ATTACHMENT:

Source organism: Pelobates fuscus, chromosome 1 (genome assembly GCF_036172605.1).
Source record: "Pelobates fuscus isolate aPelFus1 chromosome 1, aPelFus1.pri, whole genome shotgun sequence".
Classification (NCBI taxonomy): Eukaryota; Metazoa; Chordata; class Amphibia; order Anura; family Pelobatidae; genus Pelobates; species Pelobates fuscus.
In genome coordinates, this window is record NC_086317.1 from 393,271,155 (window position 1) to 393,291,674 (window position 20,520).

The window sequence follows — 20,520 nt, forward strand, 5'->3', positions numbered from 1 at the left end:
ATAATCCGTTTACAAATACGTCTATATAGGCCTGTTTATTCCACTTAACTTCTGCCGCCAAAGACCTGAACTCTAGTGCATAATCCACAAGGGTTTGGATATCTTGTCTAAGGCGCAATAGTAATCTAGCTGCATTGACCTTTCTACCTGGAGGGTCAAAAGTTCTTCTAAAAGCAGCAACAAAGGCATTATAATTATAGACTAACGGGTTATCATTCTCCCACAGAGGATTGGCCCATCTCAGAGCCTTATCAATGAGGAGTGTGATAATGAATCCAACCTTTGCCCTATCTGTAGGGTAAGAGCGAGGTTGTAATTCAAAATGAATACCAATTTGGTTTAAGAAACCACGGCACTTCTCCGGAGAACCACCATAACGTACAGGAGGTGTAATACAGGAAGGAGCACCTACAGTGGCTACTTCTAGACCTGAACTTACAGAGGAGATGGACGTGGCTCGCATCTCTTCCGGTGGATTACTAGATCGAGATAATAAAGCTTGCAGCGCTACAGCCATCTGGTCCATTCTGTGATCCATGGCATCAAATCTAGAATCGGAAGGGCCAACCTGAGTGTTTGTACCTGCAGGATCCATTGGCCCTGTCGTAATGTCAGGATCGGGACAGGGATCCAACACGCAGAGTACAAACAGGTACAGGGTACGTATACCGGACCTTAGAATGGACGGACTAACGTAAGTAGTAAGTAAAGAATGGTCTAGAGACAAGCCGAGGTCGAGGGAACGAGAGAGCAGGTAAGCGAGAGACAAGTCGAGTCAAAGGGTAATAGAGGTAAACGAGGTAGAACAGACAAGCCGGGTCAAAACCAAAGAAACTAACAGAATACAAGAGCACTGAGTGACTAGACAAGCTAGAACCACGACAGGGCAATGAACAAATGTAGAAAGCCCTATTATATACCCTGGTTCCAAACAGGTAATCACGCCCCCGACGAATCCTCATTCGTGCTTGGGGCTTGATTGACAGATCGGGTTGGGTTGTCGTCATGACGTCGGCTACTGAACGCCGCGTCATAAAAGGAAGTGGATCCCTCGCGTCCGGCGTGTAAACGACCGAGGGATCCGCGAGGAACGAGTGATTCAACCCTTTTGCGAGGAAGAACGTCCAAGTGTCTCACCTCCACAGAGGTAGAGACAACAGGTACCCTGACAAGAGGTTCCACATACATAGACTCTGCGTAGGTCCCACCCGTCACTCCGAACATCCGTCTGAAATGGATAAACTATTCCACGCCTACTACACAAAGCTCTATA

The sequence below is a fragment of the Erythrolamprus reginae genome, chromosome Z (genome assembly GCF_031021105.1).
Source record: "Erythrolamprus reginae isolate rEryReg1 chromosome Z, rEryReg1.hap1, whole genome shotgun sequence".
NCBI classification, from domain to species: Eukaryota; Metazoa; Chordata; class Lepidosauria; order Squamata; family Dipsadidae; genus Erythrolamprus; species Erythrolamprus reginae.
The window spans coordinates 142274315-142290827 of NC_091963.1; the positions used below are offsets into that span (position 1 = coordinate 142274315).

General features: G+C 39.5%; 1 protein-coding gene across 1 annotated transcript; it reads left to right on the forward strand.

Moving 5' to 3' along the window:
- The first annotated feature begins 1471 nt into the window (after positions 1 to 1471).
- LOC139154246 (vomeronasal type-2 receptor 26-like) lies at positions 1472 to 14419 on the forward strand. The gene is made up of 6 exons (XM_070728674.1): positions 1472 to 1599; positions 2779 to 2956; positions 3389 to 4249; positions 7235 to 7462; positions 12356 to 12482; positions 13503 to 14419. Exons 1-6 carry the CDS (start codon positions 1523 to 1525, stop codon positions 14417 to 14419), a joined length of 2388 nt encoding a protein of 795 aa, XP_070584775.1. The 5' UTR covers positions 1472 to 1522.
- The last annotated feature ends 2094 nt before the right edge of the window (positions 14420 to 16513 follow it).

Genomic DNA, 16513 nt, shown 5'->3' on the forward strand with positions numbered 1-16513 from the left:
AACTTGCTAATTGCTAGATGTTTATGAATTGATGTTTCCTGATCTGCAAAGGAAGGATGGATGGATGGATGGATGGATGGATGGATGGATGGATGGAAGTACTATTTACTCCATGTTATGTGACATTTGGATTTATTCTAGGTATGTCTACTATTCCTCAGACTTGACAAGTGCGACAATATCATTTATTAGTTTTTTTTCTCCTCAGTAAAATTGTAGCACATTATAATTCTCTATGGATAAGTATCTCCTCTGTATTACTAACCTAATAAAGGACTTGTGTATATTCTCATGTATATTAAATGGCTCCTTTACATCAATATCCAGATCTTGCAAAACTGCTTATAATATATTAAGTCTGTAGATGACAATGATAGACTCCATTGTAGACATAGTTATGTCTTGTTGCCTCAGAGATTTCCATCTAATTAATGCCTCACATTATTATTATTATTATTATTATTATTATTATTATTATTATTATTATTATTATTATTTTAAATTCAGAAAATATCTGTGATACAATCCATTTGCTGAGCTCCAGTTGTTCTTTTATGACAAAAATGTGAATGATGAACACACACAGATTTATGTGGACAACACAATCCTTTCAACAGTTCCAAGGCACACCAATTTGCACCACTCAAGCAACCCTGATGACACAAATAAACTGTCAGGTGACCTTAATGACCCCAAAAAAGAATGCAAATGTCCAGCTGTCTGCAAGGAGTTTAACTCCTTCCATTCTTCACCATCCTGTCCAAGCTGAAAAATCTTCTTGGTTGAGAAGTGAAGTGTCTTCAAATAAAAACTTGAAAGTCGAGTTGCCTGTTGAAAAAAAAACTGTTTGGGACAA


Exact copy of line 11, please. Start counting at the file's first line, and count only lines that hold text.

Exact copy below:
General features: G+C 39.5%; 1 protein-coding gene across 1 annotated transcript; it reads left to right on the forward strand.